While the crews ate breakfast, several heartening things occurred. First, the commanding officers of the other ships made their reports of the action on board Olympia. They indicated that the Spanish had inflicted only inconsequential damage to the Asiatic Squadron and that they felt the squadron had battered the enemy pretty well. Second, the commodore received the information that ammunition supplies were quite adequate to go back and finish the job. Finally, the pall of smoke that had shrouded the enemy squadron through most of the action cleared off and revealed that the squadron commanding officers' assessment of enemy battle damage was quite correct. The Spanish had suffered severely. At about 1045, the Asiatic Squadron returned to Cavite to complete its mission. By noon, all enemy ships had either been destroyed or had surrendered. Cavite itself surrendered also. Though Manila remained in Spanish hands, the threat of bombardment of civilians silenced the city's guns; and the Asiatic Squadron anchored peacefully off the town.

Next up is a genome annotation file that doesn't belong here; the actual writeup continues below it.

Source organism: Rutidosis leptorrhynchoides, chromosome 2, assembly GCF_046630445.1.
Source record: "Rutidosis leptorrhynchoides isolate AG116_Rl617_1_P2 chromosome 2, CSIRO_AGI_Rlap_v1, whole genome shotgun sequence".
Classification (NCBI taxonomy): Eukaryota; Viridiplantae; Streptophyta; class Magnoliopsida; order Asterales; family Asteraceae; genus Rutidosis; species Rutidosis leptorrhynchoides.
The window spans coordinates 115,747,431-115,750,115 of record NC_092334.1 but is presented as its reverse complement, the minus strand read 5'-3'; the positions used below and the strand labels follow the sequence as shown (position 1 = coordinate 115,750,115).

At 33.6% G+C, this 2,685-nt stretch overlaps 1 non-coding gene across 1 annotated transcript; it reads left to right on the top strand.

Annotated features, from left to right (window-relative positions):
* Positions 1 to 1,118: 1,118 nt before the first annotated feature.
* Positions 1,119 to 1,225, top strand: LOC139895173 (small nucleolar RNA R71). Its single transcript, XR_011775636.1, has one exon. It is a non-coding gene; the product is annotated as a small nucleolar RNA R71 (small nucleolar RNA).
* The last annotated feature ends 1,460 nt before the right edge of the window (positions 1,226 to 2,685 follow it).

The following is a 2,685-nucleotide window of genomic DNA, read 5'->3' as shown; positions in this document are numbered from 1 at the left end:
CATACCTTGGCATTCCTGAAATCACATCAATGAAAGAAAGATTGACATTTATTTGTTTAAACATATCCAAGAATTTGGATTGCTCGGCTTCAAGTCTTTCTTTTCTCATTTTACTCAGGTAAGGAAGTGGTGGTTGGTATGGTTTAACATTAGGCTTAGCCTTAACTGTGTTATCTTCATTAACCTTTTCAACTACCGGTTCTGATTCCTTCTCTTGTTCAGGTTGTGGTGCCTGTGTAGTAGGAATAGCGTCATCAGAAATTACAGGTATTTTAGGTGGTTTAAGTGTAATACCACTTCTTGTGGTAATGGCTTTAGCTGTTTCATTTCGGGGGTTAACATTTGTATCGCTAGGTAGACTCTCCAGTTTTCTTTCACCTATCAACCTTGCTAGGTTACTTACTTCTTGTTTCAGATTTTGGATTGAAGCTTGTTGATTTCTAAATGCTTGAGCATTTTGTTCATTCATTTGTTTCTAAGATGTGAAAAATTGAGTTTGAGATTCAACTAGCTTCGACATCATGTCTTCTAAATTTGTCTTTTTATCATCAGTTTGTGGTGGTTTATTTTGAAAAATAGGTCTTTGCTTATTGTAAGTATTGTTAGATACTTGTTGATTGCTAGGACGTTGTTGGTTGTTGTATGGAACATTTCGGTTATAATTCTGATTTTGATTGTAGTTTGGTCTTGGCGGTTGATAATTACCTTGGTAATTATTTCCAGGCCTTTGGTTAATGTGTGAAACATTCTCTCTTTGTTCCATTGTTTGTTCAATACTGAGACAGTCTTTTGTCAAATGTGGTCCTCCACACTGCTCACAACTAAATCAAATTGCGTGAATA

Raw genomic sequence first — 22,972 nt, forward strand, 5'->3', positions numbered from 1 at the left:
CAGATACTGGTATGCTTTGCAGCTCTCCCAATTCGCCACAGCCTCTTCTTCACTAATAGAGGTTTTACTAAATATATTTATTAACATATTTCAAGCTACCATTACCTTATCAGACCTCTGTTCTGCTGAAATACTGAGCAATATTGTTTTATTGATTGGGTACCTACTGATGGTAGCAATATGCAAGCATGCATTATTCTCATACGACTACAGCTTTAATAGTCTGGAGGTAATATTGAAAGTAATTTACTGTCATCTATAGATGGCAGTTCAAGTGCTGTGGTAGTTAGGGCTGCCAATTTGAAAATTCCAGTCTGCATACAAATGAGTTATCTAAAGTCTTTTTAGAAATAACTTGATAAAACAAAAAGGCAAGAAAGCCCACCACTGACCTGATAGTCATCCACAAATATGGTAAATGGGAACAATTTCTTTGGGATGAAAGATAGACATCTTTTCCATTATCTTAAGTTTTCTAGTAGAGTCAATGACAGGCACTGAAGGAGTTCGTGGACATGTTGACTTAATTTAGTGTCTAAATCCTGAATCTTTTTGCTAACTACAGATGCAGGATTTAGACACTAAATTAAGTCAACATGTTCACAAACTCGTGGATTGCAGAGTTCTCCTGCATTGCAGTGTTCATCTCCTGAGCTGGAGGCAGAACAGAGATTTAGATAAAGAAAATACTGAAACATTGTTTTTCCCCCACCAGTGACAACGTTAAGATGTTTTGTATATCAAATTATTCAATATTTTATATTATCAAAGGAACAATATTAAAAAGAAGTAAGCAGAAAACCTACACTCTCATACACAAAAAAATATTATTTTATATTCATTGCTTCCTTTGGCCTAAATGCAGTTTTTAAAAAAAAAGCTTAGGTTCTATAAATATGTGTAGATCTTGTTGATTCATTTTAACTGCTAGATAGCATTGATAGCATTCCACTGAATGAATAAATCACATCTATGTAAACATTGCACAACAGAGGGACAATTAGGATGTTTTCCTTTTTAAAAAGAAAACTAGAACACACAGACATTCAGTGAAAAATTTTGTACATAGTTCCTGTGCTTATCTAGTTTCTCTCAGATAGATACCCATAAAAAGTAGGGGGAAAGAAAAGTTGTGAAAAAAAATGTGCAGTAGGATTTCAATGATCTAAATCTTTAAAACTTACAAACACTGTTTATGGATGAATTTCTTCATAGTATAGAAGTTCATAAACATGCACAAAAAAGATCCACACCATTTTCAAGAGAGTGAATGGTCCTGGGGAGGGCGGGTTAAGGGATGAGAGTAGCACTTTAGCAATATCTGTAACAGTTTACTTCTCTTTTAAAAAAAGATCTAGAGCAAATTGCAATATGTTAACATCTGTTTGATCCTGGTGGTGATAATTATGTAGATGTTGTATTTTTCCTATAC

The warship remained at Manila for the duration of hostilities in the Spanish-American War which ended with the protocol signed on 12 August 1898 although the treaty did not come along until 10 December. On 1 September, Boston took leave of the Philippines and shaped a course for Hong Kong and repairs. The repairs took only six days, and she was back in Manila by 12 September. Boston patrolled the islands until 4 October at which time she headed back to Chinese waters. A coup d'etat staged by the Dowager Empress, Tz'_ Hsi, of China against her reform-minded nephew, the Emperor Kuang Hsü prompted the American minister to Peking to request ships from Dewey's squadron to be sent to Taku, China, as a show of strength to protect United States' interests in China. Boston was one of the ships sent by Dewey in response. Steaming by way of Amoy, China, where she took on coal, the protected cruiser arrived at Taku on 18 October 1898. But for a two-day visit to Chefoo to take on additional coal, the warship remained off Taku with Petrel and Nero until the second week in December. On the 9th of that month, Boston headed back to the Philippines. She stopped at Woosung, China, between 12 and 18 December and arrived at Cavite on the 23d.